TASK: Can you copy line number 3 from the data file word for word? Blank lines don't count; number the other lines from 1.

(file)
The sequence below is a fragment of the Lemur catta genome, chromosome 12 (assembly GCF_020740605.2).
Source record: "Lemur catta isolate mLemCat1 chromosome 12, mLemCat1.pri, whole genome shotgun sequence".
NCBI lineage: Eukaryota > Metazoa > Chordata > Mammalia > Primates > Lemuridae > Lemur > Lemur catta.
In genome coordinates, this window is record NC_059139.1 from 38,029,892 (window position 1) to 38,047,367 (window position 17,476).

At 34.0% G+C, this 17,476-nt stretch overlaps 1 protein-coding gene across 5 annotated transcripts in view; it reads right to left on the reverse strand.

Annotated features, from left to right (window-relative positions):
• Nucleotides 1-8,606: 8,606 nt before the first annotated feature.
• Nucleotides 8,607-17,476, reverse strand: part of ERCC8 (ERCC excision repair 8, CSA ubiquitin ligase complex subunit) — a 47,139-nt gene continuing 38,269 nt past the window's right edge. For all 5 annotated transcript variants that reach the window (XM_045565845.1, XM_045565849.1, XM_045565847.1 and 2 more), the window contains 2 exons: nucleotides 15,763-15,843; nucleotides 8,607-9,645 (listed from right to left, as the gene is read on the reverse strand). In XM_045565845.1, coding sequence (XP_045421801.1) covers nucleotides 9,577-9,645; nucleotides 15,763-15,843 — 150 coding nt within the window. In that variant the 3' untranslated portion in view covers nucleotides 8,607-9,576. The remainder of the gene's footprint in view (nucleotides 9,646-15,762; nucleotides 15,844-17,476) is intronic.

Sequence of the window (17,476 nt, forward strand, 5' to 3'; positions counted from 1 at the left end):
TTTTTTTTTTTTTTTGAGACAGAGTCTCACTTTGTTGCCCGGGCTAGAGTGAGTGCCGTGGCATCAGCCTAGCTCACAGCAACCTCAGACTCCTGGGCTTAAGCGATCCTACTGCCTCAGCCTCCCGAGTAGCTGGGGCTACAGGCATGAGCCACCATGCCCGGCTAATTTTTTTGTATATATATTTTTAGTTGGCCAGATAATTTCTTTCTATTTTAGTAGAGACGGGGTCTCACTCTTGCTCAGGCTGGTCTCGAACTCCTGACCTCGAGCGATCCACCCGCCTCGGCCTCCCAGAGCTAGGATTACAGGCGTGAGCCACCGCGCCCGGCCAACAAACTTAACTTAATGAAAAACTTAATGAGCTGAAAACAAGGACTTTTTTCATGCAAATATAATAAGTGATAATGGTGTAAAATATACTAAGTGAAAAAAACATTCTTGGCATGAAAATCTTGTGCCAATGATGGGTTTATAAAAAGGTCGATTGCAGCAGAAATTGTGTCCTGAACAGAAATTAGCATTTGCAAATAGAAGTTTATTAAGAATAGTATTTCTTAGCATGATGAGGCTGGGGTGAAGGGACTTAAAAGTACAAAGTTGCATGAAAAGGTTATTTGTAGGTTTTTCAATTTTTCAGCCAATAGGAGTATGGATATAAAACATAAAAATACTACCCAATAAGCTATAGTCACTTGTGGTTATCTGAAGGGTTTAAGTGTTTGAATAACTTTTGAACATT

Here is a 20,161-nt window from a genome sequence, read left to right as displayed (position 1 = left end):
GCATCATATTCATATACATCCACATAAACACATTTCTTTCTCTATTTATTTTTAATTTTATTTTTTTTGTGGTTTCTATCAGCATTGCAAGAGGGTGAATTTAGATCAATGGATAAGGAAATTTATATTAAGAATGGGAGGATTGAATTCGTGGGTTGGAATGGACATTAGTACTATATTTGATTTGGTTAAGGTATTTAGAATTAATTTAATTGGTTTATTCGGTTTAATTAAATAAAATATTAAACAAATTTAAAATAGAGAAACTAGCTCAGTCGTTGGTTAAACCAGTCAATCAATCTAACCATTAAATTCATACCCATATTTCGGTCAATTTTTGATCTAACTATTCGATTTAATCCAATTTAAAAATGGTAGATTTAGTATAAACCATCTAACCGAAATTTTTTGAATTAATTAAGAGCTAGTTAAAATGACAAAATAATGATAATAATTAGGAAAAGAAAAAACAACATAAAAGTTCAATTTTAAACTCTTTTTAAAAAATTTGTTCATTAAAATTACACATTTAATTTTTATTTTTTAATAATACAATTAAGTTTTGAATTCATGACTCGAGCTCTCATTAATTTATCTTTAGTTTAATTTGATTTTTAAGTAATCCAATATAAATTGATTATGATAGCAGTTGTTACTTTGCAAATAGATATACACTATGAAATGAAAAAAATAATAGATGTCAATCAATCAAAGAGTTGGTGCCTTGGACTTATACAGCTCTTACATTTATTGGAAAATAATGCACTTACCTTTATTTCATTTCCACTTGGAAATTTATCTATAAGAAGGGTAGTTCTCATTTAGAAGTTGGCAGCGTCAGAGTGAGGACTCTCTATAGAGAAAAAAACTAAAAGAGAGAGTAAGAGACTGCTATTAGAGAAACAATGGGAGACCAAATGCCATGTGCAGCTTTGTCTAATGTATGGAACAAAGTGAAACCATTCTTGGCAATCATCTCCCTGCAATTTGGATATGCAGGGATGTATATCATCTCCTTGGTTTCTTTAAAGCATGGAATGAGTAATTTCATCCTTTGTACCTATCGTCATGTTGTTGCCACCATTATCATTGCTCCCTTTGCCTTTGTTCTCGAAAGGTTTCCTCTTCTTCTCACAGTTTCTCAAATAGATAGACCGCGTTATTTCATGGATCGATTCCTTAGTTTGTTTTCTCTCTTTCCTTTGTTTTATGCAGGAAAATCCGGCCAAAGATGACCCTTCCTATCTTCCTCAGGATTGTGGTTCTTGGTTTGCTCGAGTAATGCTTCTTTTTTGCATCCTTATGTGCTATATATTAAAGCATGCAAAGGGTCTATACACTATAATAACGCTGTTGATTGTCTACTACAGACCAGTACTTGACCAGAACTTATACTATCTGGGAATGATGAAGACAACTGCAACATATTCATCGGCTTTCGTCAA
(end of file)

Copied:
NCBI lineage: Eukaryota > Metazoa > Chordata > Mammalia > Primates > Lemuridae > Lemur > Lemur catta.